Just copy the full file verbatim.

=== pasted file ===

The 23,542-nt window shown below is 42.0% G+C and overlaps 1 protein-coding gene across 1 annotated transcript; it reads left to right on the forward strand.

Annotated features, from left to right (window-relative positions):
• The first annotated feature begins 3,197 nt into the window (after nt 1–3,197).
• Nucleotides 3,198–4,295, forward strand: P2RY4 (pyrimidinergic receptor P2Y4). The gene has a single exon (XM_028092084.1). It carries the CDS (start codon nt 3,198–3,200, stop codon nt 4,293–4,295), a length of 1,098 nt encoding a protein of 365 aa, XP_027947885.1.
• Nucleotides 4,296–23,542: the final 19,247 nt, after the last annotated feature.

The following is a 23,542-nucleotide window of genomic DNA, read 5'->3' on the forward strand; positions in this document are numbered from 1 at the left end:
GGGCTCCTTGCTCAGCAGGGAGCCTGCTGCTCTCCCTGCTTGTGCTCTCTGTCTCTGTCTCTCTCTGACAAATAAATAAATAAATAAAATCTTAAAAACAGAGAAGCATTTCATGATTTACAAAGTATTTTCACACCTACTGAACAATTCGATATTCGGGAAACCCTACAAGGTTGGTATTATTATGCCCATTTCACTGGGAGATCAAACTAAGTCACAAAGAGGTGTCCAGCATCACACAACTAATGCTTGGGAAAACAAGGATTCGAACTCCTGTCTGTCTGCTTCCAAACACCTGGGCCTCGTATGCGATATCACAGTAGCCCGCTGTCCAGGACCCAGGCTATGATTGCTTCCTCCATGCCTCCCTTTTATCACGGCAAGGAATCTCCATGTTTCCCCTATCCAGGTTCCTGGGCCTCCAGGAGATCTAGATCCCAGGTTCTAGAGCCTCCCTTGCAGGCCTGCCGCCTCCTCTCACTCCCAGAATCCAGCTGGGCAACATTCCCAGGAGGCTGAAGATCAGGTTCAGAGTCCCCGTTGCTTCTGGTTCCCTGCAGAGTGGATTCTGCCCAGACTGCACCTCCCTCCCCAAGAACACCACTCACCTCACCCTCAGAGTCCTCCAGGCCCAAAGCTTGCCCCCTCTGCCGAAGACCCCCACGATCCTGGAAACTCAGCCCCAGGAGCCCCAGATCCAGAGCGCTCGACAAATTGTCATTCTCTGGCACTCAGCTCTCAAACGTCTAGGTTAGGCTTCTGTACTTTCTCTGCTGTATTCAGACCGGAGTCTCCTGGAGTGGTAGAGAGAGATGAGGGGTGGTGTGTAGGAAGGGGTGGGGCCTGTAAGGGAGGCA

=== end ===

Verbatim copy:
The 23,542-nt window shown below is 42.0% G+C and overlaps 1 protein-coding gene across 1 annotated transcript; it reads left to right on the forward strand.

Annotated features, from left to right (window-relative positions):
• The first annotated feature begins 3,197 nt into the window (after nt 1–3,197).
• Nucleotides 3,198–4,295, forward strand: P2RY4 (pyrimidinergic receptor P2Y4). The gene has a single exon (XM_028092084.1). It carries the CDS (start codon nt 3,198–3,200, stop codon nt 4,293–4,295), a length of 1,098 nt encoding a protein of 365 aa, XP_027947885.1.
• Nucleotides 4,296–23,542: the final 19,247 nt, after the last annotated feature.

The following is a 23,542-nucleotide window of genomic DNA, read 5'->3' on the forward strand; positions in this document are numbered from 1 at the left end:
GGGCTCCTTGCTCAGCAGGGAGCCTGCTGCTCTCCCTGCTTGTGCTCTCTGTCTCTGTCTCTCTCTGACAAATAAATAAATAAATAAAATCTTAAAAACAGAGAAGCATTTCATGATTTACAAAGTATTTTCACACCTACTGAACAATTCGATATTCGGGAAACCCTACAAGGTTGGTATTATTATGCCCATTTCACTGGGAGATCAAACTAAGTCACAAAGAGGTGTCCAGCATCACACAACTAATGCTTGGGAAAACAAGGATTCGAACTCCTGTCTGTCTGCTTCCAAACACCTGGGCCTCGTATGCGATATCACAGTAGCCCGCTGTCCAGGACCCAGGCTATGATTGCTTCCTCCATGCCTCCCTTTTATCACGGCAAGGAATCTCCATGTTTCCCCTATCCAGGTTCCTGGGCCTCCAGGAGATCTAGATCCCAGGTTCTAGAGCCTCCCTTGCAGGCCTGCCGCCTCCTCTCACTCCCAGAATCCAGCTGGGCAACATTCCCAGGAGGCTGAAGATCAGGTTCAGAGTCCCCGTTGCTTCTGGTTCCCTGCAGAGTGGATTCTGCCCAGACTGCACCTCCCTCCCCAAGAACACCACTCACCTCACCCTCAGAGTCCTCCAGGCCCAAAGCTTGCCCCCTCTGCCGAAGACCCCCACGATCCTGGAAACTCAGCCCCAGGAGCCCCAGATCCAGAGCGCTCGACAAATTGTCATTCTCTGGCACTCAGCTCTCAAACGTCTAGGTTAGGCTTCTGTACTTTCTCTGCTGTATTCAGACCGGAGTCTCCTGGAGTGGTAGAGAGAGATGAGGGGTGGTGTGTAGGAAGGGGTGGGGCCTGTAAGGGAGGCA